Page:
(This article belongs to the Special Issue Gas Sensors 2009)
Open AccessReview Thin Magnetically Soft Wires for Magnetic Microsensors
Sensors 2009, 9(11), 9216-9240; doi:10.3390/s91109216
Received: 29 September 2009 / Revised: 9 November 2009 / Accepted: 11 November 2009 / Published: 18 November 2009
Cited by 94 | PDF Full-text (833 KB) | HTML Full-text | XML Full-text
Abstract
Recent advances in technology involving magnetic materials require development of novel advanced magnetic materials with improved magnetic and magneto-transport properties and with reduced dimensionality. Therefore magnetic materials with outstanding magnetic characteristics and reduced dimensionality have recently gained much attention. Among these magnetic materials
[...] Read more.
Recent advances in technology involving magnetic materials require development of novel advanced magnetic materials with improved magnetic and magneto-transport properties and with reduced dimensionality. Therefore magnetic materials with outstanding magnetic characteristics and reduced dimensionality have recently gained much attention. Among these magnetic materials a family of thin wires with reduced geometrical dimensions (of order of 1–30 μm in diameter) have gained importance within the last few years. These thin wires combine excellent soft magnetic properties (with coercivities up to 4 A/m) with attractive magneto-transport properties (Giant Magneto-impedance effect, GMI, Giant Magneto-resistance effect, GMR) and an unusual re-magnetization process in positive magnetostriction compositions exhibiting quite fast domain wall propagation. In this paper we overview the magnetic and magneto-transport properties of these microwires that make them suitable for microsensor applications. Full article
(This article belongs to the Special Issue State-of-the-Art Sensors Technology in Spain)
Open AccessReview Tiny Medicine: Nanomaterial-Based Biosensors
Sensors 2009, 9(11), 9275-9299; doi:10.3390/s91109275
Received: 10 October 2009 / Revised: 3 November 2009 / Accepted: 9 November 2009 / Published: 19 November 2009
Cited by 24 | PDF Full-text (1194 KB) | HTML Full-text | XML Full-text
Abstract
Tiny medicine refers to the development of small easy to use devices that can help in the early diagnosis and treatment of disease. Early diagnosis is the key to successfully treating many diseases. Nanomaterial-based biosensors utilize the unique properties of biological and physical
[...] Read more.
Tiny medicine refers to the development of small easy to use devices that can help in the early diagnosis and treatment of disease. Early diagnosis is the key to successfully treating many diseases. Nanomaterial-based biosensors utilize the unique properties of biological and physical nanomaterials to recognize a target molecule and effect transduction of an electronic signal. In general, the advantages of nanomaterial-based biosensors are fast response, small size, high sensitivity, and portability compared to existing large electrodes and sensors. Systems integration is the core technology that enables tiny medicine. Integration of nanomaterials, microfluidics, automatic samplers, and transduction devices on a single chip provides many advantages for point of care devices such as biosensors. Biosensors are also being used as new analytical tools to study medicine. Thus this paper reviews how nanomaterials can be used to build biosensors and how these biosensors can help now and in the future to detect disease and monitor therapies. Full article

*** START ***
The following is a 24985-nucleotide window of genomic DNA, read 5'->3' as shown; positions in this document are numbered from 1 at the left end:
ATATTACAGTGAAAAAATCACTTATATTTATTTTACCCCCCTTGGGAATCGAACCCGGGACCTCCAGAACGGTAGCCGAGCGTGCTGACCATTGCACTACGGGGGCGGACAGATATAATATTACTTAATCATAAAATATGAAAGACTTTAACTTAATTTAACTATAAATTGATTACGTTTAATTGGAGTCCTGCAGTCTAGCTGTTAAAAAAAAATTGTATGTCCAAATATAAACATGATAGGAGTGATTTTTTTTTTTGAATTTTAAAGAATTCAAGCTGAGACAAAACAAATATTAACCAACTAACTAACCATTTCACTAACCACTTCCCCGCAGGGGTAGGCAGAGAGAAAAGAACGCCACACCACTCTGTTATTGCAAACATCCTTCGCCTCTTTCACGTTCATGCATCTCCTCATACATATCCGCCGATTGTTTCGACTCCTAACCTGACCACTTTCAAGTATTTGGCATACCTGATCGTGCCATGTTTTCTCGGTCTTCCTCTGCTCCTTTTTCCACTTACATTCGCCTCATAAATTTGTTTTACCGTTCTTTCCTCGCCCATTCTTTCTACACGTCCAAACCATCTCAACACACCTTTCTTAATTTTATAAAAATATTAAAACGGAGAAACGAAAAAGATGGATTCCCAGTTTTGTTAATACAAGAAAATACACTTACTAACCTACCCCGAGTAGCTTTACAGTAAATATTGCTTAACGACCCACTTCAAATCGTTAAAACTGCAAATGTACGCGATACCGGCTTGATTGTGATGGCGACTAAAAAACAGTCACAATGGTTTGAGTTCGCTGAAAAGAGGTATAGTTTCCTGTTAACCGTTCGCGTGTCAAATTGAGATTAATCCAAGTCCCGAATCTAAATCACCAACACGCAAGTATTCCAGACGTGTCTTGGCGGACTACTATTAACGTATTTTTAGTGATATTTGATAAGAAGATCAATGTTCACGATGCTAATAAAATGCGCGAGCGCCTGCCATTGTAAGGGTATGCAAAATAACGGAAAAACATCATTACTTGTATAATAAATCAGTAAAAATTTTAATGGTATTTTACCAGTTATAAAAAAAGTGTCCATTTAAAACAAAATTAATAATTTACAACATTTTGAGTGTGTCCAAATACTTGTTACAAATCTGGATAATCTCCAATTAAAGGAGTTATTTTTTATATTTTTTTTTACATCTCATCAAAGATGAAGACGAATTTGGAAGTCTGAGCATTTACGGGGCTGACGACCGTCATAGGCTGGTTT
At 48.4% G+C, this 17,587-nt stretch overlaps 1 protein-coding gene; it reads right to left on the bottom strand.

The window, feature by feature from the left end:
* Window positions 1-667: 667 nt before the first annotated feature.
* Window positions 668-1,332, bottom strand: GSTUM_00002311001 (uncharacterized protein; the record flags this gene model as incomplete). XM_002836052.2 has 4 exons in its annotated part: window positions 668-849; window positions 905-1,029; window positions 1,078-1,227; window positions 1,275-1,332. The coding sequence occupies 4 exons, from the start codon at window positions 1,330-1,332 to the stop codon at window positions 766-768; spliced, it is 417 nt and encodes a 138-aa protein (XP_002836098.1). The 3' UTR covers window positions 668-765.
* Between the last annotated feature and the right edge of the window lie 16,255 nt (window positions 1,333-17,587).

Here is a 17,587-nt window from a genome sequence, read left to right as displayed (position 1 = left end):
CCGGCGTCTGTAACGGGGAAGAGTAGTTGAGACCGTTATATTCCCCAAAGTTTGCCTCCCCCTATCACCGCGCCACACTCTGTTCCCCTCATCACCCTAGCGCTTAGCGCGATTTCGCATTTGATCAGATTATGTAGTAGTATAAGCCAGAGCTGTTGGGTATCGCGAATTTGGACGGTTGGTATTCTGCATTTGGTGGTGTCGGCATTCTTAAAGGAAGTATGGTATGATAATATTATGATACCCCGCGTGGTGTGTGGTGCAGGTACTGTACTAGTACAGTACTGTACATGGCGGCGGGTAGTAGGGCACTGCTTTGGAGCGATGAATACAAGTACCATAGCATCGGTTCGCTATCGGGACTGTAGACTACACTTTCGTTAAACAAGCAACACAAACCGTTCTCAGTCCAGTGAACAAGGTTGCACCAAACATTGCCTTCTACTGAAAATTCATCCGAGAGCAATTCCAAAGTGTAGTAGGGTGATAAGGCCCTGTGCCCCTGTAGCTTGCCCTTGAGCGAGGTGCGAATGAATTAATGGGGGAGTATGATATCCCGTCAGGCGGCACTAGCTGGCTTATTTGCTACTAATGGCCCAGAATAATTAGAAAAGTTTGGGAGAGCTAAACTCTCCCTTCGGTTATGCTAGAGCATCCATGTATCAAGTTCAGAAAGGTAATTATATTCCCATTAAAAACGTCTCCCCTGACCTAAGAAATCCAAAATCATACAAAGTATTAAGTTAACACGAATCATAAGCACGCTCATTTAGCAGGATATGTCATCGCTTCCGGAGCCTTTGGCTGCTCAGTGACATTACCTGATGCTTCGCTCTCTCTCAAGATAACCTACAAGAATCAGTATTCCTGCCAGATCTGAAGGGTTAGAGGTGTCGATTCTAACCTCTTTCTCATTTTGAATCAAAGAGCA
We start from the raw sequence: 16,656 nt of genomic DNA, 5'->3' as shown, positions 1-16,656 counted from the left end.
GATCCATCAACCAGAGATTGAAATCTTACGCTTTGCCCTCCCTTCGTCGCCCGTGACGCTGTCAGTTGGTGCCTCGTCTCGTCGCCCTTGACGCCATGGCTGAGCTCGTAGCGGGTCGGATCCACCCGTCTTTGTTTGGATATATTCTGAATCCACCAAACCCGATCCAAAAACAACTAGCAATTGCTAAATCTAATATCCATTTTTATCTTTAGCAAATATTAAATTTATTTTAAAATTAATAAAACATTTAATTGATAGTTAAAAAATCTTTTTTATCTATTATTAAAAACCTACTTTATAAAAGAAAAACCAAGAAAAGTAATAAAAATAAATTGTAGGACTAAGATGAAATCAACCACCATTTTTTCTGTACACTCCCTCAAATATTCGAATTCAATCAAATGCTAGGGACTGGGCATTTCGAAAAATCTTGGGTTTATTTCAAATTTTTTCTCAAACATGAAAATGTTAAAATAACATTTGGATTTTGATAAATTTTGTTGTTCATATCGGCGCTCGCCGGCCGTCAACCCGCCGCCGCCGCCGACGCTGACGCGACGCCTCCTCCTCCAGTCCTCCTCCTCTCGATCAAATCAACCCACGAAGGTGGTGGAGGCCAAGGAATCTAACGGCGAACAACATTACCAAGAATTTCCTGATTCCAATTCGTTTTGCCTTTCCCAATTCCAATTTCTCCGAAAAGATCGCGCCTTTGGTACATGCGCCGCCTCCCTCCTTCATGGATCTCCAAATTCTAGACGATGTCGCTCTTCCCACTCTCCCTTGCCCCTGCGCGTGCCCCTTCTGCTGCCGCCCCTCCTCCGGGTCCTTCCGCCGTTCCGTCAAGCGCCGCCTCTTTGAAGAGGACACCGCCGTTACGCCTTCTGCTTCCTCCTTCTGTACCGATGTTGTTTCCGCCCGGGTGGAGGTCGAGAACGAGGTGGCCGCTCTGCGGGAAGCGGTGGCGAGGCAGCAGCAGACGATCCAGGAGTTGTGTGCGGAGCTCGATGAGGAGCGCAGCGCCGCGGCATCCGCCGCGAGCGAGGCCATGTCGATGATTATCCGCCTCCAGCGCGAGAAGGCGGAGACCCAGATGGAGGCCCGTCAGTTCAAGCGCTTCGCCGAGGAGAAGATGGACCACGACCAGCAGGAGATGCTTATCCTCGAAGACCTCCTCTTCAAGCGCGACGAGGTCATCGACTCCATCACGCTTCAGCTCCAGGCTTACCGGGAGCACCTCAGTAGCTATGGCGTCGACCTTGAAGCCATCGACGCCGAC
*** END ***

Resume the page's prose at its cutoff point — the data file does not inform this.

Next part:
(This article belongs to the Section Biosensors)
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Open AccessReview Use of Biosensors as Alternatives to Current Regulatory Methods for Marine Biotoxins
Sensors 2009, 9(11), 9414-9443; doi:10.3390/s91109414
Received: 14 September 2009 / Revised: 27 October 2009 / Accepted: 28 October 2009 / Published: 24 November 2009
Cited by 16 | PDF Full-text (371 KB) | HTML Full-text | XML Full-text
Abstract
Marine toxins are currently monitored by means of a bioassay that requires the use of many mice, which poses a technical and ethical problem in many countries. With the exception of domoic acid, there is a legal requirement for the presence of other
[...] Read more.
Marine toxins are currently monitored by means of a bioassay that requires the use of many mice, which poses a technical and ethical problem in many countries. With the exception of domoic acid, there is a legal requirement for the presence of other toxins (yessotoxin, saxitoxin and analogs, okadaic acid and analogs, pectenotoxins and azaspiracids) in seafood to be controlled by bioassay, but other toxins, such as palytoxin, cyclic imines, ciguatera and tetrodotoxin are potentially present in European food and there are no legal requirements or technical approaches available to identify their presence. The need for alternative methods to the bioassay is clearly important, and biosensors have become in recent years a feasible alternative to animal sacrifice. This review will discuss the advantages and disadvantages of using biosensors as alternatives to animal assays for marine toxins, with particular focus on surface plasmon resonance (SPR) technology. Full article
(This article belongs to the Special Issue Fluorescent Chemosensors)